• From 1st January 2024, the zero rate of VAT will apply to e-books and audiobooks.


  • From 1st January 2024, the zero rate of VAT will apply to the supply and installation of solar panels in schools.


  • From 1st January 2024, the total annual capped fund for the Charities VAT Compensation Scheme will be double to €10 million.







  • No changes were announced in relation to the Capital Gains Tax rate, Capital Acquisitions Tax rate or the amount of the Capital Acquisitions Tax thresholds.


  • In accordance with the recommendation of the Commission on Taxation and Welfare, foster children will now be able to avail of the Group B Capital Acquisitions Tax lifetime tax free threshold (currently €32,500) based on their relationship to their foster parent. This amendment will be introduced in the Finance Bill.


  • The VRT relief for battery Electric Vehicles has been extended for a further two years to 31st December 2025. This applies to EVs valued up to €50,000.


  • The review of the Funds sector is ongoing.


  • Tax Relief available to taxpayers who donate items under the Heritage Item Donation Scheme in any one year will be amended to take into account an increase in the aggregate value of such items from €6 million to €8 million. The tax relief available is a credit of 80% of the market value of the heritage item donated.




Please be aware that the information contained in this article is of a general nature.  It is not intended to address specific circumstances in relation to any individual or entity. All reasonable efforts have been made by Accounts Advice Centre to provide accurate and up-to-date information, however, there can be no guarantee that such information is accurate on the date it is received or that it will continue to remain so.. This information should not be acted upon without full and comprehensive, specialist professional tax advice.

Revenue’s updated guidance on Section 56 zero-rating of goods and services



Today, Revenue published e-Brief 45/22.  In it, the Irish Revenue Commissioners updated their guidance material in relation to the operation of the Section 56 authorisation regime to provide further clarity in relation to qualifying persons, imports as well as the cancellation of authorisations.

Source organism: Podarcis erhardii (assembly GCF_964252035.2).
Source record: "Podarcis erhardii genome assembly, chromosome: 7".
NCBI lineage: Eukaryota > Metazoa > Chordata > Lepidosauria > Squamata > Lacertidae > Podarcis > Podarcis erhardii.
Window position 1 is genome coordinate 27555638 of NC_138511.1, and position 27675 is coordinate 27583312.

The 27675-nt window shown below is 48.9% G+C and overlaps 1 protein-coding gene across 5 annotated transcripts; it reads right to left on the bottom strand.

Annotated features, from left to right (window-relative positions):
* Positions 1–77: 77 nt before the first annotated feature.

The section 56 authorisation enables the holder of such to receives supplies of goods and services in Ireland at the 0% rate of VAT.  This is known as a ‘56B’ authorisation.


Broadly speaking, a VAT registered entity is eligible to apply for a Section 56 authorisation where over 75% of their annual turnover is derived from qualifying sales including intra-community supplies of goods, exports and certain contract work.


The definition of a “qualifying person” is an accountable person whose turnover from zero-rated intra-Community supplies of goods, export of goods outside the EU and supplies of certain contract work equates to 75% or more of their total annual turnover for the twelve month period preceding the making of an application for Section 56 authorisation. (Section 52 FA 2021 amended the definition of “qualifying person” in section 56 VATCA 2010).




Start Up Situations

Previously, a person could only apply for a section 56 authorisation where they could demonstrate that they qualified for one in the twelve month period prior to making the application.  The updated Guidance material now includes an exception to this requirement for start-up entities, on an interim basis, provided certain criteria are met:

  1. their turnover from zero-rated intra-Community supplies of goods, exports and certain supplies of contract work will exceed 75% of their total turnover in the first twelve months of trading

  2. they satisfy all other conditions as set out under Section 56 and

  3. the start up entity is a subsidiary of, or is otherwise connected to a company that is in possession of a current Section 56 authorisation.


The third condition will cause difficulties for many start-up companies, since in many cases they are new individual companies with no related entities. As such, it would appear the start-up would be required to wait the full twelve months before making a VAT56B application.





Renewals of existing Authorisations

e-Brief 45/22 confirms that for renewals of existing valid authorisations, the turnover figure, from audited financial statements for an accounting year end falling within the twelve month period preceding the application, may be used.




Interaction with postponed VAT accounting arrangements

As Section 56 Authorisation allows the importation of goods at 0% VAT rate, the holder of a section 56 authorisation is, therefore, not permitted to use postponed accounting arrangements.




Cancellation of an Authorisation

The cancellation of a VAT56B arises where Revenue is not satisfied that there is a continuing entitlement to such authorisation.